Fallout from the Present Political Climate
The political situation in the US iscurrentlyd be best tackled by putting the required changes in place today. When the old order changes giving place to the new one, some adjustments are always necessary. It is for this reason that today, business analysts are busy debating which way the wind will blow and how global trade relations might shift.
Today the kind of supply chain management solution`s we are in search of, are for a different set of problems. The major problem right now seems to be to find quick adaptations in preparing for future disruptions in global supply chain issues. Sudden shifts in trade among nations have ranged in the past in results between minor inconveniences to those caused by war. Operations have similarly ranged between going slow to a total collapse of the supply chain altogether.
Things are likely to be different now with the change in the executive leader in White House. Trade relations between the US and another country cannot be taken for granted any longer. There might be changes in the foreign policies and the outsourcing patterns. Due to a sudden imposition of either tariffs or even sanctions, a company may find that raw materials are unavailable bringing the supply chain to a grinding halt. This could set off higher import prices and shortage of availability of product and therefore disruption of service to the consumers in the US.
The day may never come but it is important for the planners of logistics in the US that they assume the worst will happen and be ready for it when it does happen. The question is how to prepare for shortages or total collapse of the supply chain. The answer is to prepare the supply chain services and solutionsfor having regional backups but remaining global for the primary suppliers.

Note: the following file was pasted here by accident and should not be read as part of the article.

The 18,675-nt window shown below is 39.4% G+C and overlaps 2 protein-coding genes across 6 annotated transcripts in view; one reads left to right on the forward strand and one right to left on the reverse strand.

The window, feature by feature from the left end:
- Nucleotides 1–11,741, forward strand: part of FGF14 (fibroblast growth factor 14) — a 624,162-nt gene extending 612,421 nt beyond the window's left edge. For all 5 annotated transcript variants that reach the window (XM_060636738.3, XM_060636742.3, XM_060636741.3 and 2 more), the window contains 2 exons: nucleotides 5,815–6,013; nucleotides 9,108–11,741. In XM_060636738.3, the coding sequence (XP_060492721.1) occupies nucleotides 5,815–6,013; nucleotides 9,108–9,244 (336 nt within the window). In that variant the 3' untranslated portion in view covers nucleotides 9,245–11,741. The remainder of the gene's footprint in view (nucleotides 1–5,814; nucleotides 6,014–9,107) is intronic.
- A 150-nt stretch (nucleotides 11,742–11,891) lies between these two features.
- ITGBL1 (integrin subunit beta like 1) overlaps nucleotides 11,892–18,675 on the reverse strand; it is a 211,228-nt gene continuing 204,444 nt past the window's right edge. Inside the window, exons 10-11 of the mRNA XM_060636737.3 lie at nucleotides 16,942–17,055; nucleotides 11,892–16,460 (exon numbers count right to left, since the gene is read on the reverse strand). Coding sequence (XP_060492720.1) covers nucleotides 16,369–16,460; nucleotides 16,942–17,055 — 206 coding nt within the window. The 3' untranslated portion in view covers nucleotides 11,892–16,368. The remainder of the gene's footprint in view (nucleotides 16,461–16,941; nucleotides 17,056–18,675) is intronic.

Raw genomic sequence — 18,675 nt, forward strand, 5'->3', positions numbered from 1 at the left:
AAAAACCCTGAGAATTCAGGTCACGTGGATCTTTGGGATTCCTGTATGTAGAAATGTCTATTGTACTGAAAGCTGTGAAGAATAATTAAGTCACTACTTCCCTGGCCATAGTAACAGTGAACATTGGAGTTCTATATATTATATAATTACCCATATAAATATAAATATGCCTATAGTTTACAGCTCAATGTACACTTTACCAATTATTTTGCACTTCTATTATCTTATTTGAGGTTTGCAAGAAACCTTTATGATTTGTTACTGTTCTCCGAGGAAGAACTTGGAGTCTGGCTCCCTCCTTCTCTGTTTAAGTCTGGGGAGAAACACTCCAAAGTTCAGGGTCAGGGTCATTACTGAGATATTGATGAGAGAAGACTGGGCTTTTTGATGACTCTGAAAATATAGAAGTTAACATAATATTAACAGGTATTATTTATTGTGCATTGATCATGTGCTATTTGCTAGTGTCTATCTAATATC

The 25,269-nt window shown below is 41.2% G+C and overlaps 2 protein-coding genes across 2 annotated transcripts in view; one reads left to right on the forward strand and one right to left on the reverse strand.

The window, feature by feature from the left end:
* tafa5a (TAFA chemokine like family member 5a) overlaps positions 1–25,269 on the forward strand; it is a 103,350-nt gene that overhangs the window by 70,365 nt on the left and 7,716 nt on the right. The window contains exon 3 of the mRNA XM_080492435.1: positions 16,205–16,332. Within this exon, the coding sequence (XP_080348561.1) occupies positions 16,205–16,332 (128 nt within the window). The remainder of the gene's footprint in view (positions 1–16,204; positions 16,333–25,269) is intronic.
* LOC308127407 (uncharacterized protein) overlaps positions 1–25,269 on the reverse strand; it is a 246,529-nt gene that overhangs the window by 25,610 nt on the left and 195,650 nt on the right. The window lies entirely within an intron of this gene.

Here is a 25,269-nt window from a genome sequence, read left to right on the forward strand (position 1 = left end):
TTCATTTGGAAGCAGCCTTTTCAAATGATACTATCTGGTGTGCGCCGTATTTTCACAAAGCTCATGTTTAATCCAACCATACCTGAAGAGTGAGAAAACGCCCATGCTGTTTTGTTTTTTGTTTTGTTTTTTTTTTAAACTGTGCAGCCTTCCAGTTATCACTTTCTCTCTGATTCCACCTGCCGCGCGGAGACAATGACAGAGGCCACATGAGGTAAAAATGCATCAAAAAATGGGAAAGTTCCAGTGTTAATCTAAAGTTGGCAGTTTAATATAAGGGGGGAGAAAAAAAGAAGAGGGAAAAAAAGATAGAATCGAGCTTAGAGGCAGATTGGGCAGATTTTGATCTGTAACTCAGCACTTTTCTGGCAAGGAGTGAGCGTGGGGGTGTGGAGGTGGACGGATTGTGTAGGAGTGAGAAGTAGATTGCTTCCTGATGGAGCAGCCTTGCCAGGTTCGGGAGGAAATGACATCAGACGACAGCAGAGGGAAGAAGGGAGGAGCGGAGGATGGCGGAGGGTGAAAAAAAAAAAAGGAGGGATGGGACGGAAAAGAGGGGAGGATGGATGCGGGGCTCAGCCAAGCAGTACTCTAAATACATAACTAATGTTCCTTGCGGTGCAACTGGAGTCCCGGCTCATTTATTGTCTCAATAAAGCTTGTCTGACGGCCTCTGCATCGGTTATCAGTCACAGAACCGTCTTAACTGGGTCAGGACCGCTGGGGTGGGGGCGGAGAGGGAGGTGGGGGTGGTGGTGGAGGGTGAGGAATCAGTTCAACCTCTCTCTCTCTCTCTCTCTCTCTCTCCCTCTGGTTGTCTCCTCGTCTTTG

Plans A and B
Both plans are formulated in order that the companies in the US remain both strong and successful. However, it is also true that the most important among both the global as well as the regional supplier nations are today bordering on the edge of a diplomatic breakdown that will lead to repercussions in trade. This kind of problem can be solved using the age-old solution of seeking global multi-sourcing. Plan A is to go global when you are seeking out a preferred source and Plan B is to go for regional suppliers when you need a few backup suppliers.
This is among the best supply chain management solutions since it’s only the global market that will give you the cost advantage even considering the cost of global shipping which will be easily offset with the help of competitive pricing especially when ordering in bulk.
On the other hand, regional sources will probably work out more expensive but these are always very helpful as backup. One can relax even when the global supply fails to deliver since the regional supplier’s delivery will be that much quicker even though the cost may be higher. So far due to the peaceful expansion of global economy, international disruptions have been very rare and then also for only a temporary period. Plan B has therefore not been necessary so far.
In the case of the apparel industry if Plan A is Asia, Plan B could well be Turkey or North Africa for the European garment manufacturers and Central America for the US. The writing is on the wall. The US may have no backup in case of supply chain problems with both Asia and Mexico.